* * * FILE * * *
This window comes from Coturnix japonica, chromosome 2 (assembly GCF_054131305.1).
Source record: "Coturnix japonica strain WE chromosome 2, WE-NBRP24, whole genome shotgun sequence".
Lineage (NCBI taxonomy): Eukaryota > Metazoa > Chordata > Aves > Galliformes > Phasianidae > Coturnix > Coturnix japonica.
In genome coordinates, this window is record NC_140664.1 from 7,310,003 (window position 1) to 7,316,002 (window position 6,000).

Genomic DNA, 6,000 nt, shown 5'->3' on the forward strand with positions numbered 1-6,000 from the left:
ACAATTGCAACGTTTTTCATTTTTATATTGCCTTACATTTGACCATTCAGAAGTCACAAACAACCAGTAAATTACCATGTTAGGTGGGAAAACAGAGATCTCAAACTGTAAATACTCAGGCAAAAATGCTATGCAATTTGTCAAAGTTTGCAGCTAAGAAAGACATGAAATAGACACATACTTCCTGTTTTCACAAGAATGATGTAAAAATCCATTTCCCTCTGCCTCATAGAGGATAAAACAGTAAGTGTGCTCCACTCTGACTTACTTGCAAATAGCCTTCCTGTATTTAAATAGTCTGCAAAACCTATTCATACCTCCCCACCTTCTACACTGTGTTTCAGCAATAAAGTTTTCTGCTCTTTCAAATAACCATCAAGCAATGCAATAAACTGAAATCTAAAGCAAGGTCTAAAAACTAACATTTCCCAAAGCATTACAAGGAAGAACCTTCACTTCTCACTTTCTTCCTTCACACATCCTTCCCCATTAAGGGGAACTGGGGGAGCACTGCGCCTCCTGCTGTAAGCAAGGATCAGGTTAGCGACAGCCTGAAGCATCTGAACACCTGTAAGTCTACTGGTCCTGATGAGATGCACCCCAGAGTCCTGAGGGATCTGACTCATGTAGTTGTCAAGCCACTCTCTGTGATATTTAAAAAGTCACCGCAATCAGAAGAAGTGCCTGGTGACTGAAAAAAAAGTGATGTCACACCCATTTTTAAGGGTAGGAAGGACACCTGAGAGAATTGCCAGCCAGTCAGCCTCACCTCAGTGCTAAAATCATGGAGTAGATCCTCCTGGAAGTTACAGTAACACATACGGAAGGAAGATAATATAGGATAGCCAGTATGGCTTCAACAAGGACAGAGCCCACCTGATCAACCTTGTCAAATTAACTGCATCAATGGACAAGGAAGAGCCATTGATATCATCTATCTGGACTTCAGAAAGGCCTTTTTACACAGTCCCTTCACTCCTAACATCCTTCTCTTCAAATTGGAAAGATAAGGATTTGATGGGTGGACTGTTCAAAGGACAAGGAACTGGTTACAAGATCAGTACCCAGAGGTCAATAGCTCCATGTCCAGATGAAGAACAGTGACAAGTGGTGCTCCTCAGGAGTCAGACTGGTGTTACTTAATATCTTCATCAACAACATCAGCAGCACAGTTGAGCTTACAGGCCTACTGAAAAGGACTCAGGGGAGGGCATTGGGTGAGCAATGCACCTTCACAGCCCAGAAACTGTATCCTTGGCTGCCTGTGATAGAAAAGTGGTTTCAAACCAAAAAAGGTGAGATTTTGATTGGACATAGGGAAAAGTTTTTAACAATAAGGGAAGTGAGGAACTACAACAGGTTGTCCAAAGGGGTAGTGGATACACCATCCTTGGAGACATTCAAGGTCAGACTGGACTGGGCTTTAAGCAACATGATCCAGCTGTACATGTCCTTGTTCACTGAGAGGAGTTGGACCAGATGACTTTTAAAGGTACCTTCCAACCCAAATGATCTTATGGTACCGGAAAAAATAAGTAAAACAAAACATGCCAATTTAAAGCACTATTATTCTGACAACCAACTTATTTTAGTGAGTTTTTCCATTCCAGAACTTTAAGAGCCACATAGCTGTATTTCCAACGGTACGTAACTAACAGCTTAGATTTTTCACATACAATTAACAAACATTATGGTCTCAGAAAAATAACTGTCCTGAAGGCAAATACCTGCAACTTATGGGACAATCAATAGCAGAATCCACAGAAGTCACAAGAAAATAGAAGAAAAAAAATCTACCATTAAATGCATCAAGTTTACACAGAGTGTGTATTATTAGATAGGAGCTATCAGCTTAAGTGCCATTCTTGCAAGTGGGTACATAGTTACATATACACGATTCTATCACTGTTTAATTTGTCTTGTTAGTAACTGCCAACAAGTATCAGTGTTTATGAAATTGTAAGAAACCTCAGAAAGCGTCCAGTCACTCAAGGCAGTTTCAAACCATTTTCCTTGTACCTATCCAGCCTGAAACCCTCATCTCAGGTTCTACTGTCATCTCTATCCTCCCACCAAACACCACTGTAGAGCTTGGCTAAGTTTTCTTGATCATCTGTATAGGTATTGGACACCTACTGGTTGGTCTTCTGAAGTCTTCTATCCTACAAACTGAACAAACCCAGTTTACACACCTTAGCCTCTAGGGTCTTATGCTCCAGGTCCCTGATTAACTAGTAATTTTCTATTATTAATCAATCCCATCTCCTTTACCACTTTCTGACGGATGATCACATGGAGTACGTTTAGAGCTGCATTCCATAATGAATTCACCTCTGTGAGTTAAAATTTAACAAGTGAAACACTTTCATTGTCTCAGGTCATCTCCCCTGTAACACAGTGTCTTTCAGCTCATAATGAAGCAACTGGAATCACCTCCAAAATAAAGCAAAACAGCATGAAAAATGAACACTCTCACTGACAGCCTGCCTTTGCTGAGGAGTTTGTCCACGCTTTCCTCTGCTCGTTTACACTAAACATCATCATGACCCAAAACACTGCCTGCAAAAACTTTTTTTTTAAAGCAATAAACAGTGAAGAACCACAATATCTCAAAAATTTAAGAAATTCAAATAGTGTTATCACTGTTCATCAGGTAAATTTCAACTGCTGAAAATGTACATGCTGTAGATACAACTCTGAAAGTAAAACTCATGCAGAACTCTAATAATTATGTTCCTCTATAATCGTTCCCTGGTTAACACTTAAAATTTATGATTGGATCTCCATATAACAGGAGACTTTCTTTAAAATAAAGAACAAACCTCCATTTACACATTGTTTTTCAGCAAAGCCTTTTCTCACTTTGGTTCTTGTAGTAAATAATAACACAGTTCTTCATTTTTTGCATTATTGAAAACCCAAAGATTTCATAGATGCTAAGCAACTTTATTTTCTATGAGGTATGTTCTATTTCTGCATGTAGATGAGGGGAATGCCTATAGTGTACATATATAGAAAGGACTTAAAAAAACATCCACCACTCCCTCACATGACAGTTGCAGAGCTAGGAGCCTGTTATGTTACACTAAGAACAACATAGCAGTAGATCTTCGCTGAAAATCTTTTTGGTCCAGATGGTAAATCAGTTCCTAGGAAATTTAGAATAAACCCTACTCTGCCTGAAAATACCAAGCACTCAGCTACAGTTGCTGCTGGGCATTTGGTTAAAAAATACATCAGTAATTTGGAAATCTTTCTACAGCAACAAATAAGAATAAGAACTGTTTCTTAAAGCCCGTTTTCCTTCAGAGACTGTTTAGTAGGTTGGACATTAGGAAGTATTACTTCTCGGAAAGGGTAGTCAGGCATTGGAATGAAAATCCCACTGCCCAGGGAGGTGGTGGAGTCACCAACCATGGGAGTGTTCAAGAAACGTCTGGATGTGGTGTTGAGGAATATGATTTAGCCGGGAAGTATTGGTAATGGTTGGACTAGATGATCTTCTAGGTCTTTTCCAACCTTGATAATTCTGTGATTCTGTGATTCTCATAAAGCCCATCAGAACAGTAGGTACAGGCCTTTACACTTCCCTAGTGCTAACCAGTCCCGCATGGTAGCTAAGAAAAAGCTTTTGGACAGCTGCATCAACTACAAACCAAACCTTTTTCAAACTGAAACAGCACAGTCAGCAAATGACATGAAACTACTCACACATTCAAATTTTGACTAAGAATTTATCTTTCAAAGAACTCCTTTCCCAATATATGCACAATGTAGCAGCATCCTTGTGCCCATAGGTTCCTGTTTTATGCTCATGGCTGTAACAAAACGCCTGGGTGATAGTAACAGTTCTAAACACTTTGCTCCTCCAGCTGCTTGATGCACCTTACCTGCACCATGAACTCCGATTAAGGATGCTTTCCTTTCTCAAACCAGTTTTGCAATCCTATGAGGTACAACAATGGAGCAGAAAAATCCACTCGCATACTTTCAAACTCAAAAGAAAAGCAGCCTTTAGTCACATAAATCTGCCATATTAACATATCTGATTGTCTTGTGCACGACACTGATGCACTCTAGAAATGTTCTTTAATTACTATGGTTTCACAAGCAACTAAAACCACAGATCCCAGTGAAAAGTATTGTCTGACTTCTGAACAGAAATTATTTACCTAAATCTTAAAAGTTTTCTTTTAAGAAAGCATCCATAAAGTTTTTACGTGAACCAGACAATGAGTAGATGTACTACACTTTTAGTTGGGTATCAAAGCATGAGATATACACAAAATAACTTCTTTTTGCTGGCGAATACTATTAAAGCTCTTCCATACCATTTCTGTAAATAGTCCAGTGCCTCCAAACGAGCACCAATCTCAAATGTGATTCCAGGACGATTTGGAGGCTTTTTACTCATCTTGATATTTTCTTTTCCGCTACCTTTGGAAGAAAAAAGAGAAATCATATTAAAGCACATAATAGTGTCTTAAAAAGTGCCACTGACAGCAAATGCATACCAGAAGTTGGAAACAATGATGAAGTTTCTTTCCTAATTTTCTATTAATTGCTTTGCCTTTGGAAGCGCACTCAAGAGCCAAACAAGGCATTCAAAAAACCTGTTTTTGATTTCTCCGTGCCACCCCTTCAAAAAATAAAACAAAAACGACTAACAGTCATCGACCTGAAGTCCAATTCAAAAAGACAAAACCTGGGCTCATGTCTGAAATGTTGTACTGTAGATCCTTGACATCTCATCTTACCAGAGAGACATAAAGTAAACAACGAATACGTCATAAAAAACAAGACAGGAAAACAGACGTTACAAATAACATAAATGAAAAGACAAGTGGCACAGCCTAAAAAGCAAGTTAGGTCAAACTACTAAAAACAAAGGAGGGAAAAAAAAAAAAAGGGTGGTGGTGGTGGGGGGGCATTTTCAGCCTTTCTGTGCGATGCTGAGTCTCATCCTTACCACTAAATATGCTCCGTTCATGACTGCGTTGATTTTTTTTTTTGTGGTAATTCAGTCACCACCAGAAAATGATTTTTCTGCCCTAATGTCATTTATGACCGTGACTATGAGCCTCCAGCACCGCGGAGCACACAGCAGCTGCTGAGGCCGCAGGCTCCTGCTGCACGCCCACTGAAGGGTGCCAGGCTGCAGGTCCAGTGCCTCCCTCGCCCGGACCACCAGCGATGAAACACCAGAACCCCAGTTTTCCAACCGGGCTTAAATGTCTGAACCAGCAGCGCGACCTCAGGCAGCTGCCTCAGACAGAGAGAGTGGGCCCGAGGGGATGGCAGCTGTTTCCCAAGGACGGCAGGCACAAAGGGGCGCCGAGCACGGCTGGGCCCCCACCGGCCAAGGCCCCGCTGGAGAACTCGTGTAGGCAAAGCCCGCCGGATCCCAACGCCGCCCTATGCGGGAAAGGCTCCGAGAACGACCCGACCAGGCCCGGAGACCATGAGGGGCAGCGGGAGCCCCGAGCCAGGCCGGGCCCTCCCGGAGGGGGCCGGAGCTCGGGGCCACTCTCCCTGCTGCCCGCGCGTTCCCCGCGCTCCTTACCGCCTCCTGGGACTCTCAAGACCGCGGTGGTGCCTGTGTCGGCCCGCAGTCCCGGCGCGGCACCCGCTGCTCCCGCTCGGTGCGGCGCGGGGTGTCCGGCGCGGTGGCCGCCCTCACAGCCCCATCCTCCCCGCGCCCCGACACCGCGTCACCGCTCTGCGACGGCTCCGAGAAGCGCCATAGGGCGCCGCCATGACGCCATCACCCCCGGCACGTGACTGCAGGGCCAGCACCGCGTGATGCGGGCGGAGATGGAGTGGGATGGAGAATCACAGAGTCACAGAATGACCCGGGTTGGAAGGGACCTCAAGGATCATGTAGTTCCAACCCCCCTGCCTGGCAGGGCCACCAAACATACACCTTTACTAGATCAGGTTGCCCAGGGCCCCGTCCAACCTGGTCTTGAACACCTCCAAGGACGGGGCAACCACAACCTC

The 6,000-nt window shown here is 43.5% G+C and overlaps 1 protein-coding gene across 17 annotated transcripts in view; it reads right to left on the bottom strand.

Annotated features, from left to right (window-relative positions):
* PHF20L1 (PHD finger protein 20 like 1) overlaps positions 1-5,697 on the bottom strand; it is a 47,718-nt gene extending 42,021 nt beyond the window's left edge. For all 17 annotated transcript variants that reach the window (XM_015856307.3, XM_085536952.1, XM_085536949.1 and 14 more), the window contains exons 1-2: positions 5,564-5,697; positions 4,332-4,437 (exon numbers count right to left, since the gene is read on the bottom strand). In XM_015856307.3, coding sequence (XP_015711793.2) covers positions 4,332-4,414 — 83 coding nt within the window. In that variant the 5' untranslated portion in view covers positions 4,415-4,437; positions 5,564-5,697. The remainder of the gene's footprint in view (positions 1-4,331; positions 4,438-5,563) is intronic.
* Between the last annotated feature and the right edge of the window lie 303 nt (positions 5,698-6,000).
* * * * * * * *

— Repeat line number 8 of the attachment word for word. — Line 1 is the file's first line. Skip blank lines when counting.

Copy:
Annotated features, from left to right (window-relative positions):